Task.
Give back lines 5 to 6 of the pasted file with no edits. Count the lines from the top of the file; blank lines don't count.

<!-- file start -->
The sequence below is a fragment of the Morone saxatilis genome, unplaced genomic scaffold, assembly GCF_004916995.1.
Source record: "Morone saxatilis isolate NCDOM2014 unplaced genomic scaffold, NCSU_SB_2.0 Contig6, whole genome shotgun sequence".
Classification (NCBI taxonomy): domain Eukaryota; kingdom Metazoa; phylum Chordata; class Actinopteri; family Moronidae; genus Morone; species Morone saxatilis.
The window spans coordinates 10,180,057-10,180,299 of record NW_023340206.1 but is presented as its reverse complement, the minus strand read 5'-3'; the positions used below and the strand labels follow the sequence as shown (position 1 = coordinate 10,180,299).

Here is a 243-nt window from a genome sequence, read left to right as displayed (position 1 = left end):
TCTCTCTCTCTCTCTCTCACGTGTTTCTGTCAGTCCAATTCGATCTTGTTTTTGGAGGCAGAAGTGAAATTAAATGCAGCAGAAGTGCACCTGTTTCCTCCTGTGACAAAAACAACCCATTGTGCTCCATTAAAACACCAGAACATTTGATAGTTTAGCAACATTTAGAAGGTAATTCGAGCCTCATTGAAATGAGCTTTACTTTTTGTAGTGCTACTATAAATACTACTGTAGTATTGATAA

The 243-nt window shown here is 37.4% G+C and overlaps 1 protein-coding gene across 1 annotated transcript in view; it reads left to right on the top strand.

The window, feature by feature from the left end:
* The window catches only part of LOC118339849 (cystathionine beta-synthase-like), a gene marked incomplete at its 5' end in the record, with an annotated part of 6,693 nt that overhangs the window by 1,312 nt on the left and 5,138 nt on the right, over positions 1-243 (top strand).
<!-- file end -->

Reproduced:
Here is a 243-nt window from a genome sequence, read left to right as displayed (position 1 = left end):
TCTCTCTCTCTCTCTCTCACGTGTTTCTGTCAGTCCAATTCGATCTTGTTTTTGGAGGCAGAAGTGAAATTAAATGCAGCAGAAGTGCACCTGTTTCCTCCTGTGACAAAAACAACCCATTGTGCTCCATTAAAACACCAGAACATTTGATAGTTTAGCAACATTTAGAAGGTAATTCGAGCCTCATTGAAATGAGCTTTACTTTTTGTAGTGCTACTATAAATACTACTGTAGTATTGATAA